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March 31, 1989 - Image 16

Resource type:
The Michigan Daily, 1989-03-31
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Art as film

By Greg Ferland
In creating the outrageously sur-
real cartoons for Monty Python's
Flying Circus, Terry Gilliam always
paid homage to famous works of art.
Who can forget the Venus on the
Halfshell dancing radio or Michelan-
gelo's statue of David refusing to
give up his fig leaf? In Gilliam's
latest film, The Adventures of Baron
Munchausen, the influence of
classical art is evident. The difference
now is that Gilliam uses $45 mil-
lion to flex his artistic muscles, and
is no longer content to use cardboard
cutouts for animation - instead
using high-tech special effects to
create his brainchild.
The film he molds can best be
described as a "vision" and contains
some of the best special effects and
cinematography since Star Wars.
Gilliam's past films, Time Bandits
and Brazil, have shown that he is
very capable of building a com-
pletely different world. In fact,
Gilliam creates many worlds. For
instance, the Baron travels to the
moon where the King (played by the
deranged Robin Williams) is able to
detach his head from his body to
pursue intellectual issues, leaving

his body behind for "flatulence and
orgasms." Williams' head spins
wildly around as he rants and raves.
Another positively dreamlike scene
is when the Baron dances with a
statuesque lady and they both begin
to waltz in mid-air above gushing
fountains. The film is filled with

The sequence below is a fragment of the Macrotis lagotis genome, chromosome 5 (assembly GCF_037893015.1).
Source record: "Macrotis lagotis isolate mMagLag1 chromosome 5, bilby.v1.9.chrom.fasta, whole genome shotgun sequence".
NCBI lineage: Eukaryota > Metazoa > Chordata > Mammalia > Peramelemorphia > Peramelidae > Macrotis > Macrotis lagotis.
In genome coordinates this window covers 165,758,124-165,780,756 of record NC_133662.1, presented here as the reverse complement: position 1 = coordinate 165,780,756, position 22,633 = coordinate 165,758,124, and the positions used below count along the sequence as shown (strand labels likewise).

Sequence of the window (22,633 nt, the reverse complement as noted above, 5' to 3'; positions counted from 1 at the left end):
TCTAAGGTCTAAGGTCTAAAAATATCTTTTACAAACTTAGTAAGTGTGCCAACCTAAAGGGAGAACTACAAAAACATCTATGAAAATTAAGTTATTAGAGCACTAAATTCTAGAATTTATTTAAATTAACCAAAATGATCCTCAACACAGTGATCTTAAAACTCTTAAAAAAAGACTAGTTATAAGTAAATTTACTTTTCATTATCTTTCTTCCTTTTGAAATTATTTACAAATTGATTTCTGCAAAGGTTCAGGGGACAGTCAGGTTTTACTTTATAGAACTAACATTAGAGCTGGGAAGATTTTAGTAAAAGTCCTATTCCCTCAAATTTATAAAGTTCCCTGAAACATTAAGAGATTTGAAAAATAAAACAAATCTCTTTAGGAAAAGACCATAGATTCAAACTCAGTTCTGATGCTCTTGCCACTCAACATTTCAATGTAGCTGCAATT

flitting cherubs, beautiful maidens,
and stunning colors - the elements
you would expect in a Baroque
painting as well as in a Terry
Gilliam film.
Gilliam cannot accept full re-
sponsibility for this work of art. He
surrounded himself with the finest
artists of Italian Cinema. Cine-
matographer Giusseppe Rotunno has
done such films as Bob Fosse's All
That Jazz and Robert Altman's Pop-
eye, but has also worked on Fellini's
Amarcord as well as on films by
John Huston, Vittorio DeSica,
Paolo Pasolini and Luchino Vis-
conti. He is a legend in cinema his-
tory and Baron Munchausen fittingly
belongs in his repertoire.
Gilliam hired the top people in
the field of movie technology, but
he should have hired someone to
help him and Charles McKeown (co-
scriptwriter of Brazil) with the

By Fred Adler
"We are girls from Beverly Hills;
Shopping is our greatest skill."
This excerpt from Troop Beverly
Hills' fight song exhibits some of
the witty humor and fun that isn't
jam-packed in the new "comedy,"
Troop Beverly Hills. The not-so-

A Luxury Condominium of Your Own
for the Price of the Dorm or an Apartn
P r ime S n

John Neville plays Baron Munchausen, an offbeat hero in a
world of special effects and fantasy.

script. The story is basically a series
of adventures, each set in a different
environment. The Baron Mun-
chausen is trying to reunite his ad-
venture-seeking gang, each with a
special power, in order to help an
18th century city under siege by the
Turks. The blurring of past, present,
fiction and reality in the film is in-
teresting, but yet causes the film to